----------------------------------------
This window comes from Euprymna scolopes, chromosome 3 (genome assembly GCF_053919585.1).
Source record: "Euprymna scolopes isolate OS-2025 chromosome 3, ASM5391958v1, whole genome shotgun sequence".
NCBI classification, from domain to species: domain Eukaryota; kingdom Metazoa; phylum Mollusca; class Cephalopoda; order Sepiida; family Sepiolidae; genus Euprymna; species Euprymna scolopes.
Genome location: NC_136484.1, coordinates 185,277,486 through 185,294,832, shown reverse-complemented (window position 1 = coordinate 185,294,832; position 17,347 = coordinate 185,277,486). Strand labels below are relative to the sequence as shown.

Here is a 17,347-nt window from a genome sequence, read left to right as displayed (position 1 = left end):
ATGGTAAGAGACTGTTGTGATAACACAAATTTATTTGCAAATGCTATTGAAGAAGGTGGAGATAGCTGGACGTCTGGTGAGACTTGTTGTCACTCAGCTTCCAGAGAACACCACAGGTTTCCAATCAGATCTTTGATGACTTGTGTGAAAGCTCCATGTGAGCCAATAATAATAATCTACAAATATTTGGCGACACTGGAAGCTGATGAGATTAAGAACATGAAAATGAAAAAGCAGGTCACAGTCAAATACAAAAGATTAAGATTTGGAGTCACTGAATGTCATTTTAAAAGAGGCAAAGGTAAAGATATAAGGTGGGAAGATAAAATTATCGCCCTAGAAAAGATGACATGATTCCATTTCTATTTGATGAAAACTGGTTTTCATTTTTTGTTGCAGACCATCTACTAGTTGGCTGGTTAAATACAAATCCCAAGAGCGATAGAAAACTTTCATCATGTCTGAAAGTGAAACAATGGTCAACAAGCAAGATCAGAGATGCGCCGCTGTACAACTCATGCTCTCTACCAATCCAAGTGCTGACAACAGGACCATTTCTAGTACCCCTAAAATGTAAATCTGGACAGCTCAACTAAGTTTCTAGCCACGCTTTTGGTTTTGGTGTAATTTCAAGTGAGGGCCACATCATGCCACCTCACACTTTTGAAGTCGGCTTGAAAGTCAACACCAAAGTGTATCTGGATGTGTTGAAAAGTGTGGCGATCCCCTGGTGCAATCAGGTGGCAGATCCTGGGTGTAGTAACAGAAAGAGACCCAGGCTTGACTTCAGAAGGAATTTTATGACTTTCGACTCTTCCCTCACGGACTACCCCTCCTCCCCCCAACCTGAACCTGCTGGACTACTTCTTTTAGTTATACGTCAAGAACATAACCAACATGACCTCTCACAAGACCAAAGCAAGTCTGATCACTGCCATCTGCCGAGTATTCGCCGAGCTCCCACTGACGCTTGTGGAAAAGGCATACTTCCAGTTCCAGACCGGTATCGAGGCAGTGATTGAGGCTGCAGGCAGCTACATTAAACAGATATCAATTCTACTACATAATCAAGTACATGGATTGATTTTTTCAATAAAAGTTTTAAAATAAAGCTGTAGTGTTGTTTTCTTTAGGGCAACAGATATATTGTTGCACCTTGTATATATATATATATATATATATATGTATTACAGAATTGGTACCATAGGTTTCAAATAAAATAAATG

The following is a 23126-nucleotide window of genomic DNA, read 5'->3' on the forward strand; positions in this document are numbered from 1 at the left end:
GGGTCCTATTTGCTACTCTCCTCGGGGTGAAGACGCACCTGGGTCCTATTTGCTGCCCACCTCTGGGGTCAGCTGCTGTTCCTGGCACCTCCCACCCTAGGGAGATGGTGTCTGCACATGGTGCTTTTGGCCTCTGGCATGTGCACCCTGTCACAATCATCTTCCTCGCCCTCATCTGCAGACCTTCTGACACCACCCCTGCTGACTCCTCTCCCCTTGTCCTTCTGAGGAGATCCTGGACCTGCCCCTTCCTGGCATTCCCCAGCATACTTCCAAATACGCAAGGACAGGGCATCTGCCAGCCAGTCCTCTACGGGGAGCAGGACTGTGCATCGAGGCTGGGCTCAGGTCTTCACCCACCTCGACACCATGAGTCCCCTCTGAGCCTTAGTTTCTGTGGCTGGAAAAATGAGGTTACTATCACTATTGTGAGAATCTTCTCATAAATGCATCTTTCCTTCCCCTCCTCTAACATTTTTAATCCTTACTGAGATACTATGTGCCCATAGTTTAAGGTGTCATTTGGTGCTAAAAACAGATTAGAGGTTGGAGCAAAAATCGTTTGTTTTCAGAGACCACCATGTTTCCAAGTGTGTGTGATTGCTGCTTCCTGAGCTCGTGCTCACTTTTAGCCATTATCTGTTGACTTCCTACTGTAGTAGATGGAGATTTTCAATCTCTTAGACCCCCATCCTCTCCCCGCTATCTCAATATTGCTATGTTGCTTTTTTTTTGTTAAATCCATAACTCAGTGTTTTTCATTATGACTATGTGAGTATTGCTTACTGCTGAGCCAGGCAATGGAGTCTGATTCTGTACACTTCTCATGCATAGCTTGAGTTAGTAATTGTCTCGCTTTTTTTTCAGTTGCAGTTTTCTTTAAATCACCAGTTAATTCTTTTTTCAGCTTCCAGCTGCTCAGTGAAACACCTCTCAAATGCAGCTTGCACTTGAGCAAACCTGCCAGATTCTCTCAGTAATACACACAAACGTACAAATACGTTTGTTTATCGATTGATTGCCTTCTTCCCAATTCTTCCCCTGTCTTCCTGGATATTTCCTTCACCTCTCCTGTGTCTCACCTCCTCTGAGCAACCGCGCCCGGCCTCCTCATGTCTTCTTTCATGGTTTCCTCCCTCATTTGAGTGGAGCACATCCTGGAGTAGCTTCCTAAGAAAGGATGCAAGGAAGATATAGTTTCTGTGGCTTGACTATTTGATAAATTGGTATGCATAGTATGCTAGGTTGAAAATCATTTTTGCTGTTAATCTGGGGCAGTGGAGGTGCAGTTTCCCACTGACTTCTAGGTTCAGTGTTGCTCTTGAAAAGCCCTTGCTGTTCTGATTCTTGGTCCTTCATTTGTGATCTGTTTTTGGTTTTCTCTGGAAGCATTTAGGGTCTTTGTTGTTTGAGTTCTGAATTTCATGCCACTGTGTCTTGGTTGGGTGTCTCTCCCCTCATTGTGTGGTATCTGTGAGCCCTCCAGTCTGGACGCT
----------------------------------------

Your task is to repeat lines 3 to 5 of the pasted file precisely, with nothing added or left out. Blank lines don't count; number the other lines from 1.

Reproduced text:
NCBI classification, from domain to species: domain Eukaryota; kingdom Metazoa; phylum Mollusca; class Cephalopoda; order Sepiida; family Sepiolidae; genus Euprymna; species Euprymna scolopes.
Genome location: NC_136484.1, coordinates 185,277,486 through 185,294,832, shown reverse-complemented (window position 1 = coordinate 185,294,832; position 17,347 = coordinate 185,277,486). Strand labels below are relative to the sequence as shown.

Here is a 17,347-nt window from a genome sequence, read left to right as displayed (position 1 = left end):